Pasar Fosil: an incredible immersion into a dark and monumental drone universe

Fosil Sangiran, Pasar Fosil, United States, The Helens Scarsdale Agency, cassette HMS047 (2018)

Released together with the beats-oriented “Khayal Kuno”, this tape from Matt Shoemaker’s archived musical work seems a more restful, amorphous and less urgent recording – but at the same time, due to its unstructured nature, “Pasar Fosil” is a more mysterious beast. It resists understanding and defies facile categorisation. Sure, I could just call it a darkly ambient and immersive beast that creeps up on you slowly and gradually draws you into its maw through sheer sonic hypnosis, and that would be true. But for all its apparent graveness and monumental nature, the work is never overbearing, perhaps because its growing intensity is as much the aim and the journey towards that goal. When you have all the time in the universe to reach its centre, you may as well use all that time to taste and savour all that you experience along the way.

The impatient among you might prefer “Khayal Kuno” but you all should at least give this recording a hearing at least to appreciate Shoemaker’s intense focus and care in growing the music, cultivating its side branches as a gardener tenderly cares for a young plant that will become a mighty wooden colossus whose slow-growing extensions and leaf canopy will shelter a million other plant and animal species. At some point the tree itself will become self-supporting and from there its future growth and development become independent of the gardener’s goal and actions. In like way, the music seems to take charge of its own slow growth and development and ripens into something rich and layered.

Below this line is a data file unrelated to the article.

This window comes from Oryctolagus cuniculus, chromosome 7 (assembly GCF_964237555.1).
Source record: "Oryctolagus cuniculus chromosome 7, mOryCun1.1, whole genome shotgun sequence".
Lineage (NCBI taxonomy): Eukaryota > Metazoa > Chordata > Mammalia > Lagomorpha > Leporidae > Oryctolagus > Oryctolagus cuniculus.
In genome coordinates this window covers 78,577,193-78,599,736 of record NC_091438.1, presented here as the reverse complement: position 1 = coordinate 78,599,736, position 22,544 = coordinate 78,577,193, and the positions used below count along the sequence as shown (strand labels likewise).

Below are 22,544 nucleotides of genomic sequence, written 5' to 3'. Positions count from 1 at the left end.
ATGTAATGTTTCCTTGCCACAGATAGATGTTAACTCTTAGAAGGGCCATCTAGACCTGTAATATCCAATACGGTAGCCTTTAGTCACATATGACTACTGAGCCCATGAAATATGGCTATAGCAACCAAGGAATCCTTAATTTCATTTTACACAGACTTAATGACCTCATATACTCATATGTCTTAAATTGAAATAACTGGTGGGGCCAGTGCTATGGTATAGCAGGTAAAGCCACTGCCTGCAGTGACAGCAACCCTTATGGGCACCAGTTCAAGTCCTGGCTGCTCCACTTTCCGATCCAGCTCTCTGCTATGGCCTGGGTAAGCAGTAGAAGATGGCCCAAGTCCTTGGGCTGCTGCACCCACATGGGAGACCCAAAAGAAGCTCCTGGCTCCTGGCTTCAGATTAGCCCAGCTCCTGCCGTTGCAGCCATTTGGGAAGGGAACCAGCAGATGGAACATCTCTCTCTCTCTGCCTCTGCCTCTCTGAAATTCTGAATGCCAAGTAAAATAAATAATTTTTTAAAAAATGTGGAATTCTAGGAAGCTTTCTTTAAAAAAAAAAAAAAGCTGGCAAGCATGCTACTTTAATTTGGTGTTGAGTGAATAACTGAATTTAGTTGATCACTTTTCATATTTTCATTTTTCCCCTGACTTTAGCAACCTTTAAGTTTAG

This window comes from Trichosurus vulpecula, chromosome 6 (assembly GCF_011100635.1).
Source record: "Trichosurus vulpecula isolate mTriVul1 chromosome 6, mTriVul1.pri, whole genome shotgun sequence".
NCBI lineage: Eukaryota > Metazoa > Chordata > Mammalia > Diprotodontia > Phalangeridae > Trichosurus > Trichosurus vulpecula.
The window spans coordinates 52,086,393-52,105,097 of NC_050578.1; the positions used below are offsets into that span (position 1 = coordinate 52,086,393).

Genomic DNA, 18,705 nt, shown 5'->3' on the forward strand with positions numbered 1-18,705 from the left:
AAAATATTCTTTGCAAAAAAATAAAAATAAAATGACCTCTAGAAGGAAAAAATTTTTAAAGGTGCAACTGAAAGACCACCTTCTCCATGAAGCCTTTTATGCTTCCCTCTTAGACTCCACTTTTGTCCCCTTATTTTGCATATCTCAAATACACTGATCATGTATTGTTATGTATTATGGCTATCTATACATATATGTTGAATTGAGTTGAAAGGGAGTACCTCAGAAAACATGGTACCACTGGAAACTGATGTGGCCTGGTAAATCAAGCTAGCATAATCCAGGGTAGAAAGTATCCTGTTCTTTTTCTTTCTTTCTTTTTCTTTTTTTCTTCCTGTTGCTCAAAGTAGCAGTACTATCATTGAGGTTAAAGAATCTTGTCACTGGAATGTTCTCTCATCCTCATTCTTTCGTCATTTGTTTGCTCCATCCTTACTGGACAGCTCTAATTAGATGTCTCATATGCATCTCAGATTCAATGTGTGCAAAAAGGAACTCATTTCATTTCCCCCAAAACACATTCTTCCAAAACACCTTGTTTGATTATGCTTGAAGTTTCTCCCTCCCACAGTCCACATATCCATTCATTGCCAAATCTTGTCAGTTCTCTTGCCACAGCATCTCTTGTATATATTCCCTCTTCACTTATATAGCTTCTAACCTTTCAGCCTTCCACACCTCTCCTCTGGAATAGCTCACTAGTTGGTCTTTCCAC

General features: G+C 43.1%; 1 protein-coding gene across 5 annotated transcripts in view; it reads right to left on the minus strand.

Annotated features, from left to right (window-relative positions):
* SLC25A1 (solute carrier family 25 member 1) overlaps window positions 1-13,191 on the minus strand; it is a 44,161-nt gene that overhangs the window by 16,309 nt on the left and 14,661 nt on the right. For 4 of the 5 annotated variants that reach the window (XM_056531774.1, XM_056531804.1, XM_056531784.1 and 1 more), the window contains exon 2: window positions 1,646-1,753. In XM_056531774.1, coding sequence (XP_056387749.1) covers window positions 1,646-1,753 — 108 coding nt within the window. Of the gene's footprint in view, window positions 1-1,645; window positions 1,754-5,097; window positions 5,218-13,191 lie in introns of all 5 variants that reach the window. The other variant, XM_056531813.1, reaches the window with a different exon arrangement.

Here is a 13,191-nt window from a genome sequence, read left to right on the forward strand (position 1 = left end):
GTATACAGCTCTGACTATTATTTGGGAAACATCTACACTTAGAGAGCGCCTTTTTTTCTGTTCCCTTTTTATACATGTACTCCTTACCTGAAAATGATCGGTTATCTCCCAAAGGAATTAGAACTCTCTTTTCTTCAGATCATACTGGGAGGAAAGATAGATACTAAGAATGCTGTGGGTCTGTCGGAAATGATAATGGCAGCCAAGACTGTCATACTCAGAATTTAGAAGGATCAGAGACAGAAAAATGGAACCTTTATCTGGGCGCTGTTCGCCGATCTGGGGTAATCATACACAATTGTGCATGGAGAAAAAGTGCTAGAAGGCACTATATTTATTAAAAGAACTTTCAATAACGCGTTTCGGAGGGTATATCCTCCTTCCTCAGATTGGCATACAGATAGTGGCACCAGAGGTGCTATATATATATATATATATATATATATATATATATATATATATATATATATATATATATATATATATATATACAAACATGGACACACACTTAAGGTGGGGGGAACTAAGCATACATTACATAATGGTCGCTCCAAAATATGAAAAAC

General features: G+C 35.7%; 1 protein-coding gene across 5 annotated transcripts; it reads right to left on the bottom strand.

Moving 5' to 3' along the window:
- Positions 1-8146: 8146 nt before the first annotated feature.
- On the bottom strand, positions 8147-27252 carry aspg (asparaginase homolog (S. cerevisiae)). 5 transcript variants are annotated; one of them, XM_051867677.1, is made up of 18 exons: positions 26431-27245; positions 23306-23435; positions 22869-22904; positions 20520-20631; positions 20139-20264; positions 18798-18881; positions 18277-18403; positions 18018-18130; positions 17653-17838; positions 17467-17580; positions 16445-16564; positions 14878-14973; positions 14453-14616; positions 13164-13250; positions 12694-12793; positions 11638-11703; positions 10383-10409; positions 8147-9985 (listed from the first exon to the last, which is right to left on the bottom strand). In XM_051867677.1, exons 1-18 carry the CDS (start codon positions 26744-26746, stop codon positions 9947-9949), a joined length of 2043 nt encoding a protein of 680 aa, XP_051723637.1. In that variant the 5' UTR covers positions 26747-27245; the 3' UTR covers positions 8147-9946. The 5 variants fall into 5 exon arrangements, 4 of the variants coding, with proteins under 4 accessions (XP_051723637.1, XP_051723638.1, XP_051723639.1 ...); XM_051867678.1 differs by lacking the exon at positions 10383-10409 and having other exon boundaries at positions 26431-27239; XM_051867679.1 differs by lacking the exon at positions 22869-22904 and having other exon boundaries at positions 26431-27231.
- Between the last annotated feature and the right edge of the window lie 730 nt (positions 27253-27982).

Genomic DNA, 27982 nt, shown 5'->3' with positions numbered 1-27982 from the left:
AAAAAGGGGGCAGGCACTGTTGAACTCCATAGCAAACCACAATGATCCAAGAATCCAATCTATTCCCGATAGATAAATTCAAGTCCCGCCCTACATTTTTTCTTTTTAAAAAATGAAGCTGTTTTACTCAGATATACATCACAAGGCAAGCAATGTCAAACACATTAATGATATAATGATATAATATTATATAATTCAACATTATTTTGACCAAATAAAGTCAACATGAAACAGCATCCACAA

The B-side is even more eerie in sound and atmosphere: the music can appear quite alienating at first but it’s never menacing. It just forges ahead (if slowly) and listeners can follow on the understanding that the music makes no concessions to their likes or dislikes. The wobble noises – Shoemaker used springs as instruments in his music – gives the work a hypnotic droning quality. Eventually it becomes hard and machine-like, and industrial noises start to rattle the drone. Listen some more and the drone becomes whatever it reminds you of: a cruising space-ship, a chainsaw slowly coming alive, a looming storm on a planet of metallic atmospheres and clouds.

If 20 years pass while listening to “Khayal Kuno”, you’ll swear 200 million years pass on “Pasar Fosil” – it really is such a massive sonic experience.

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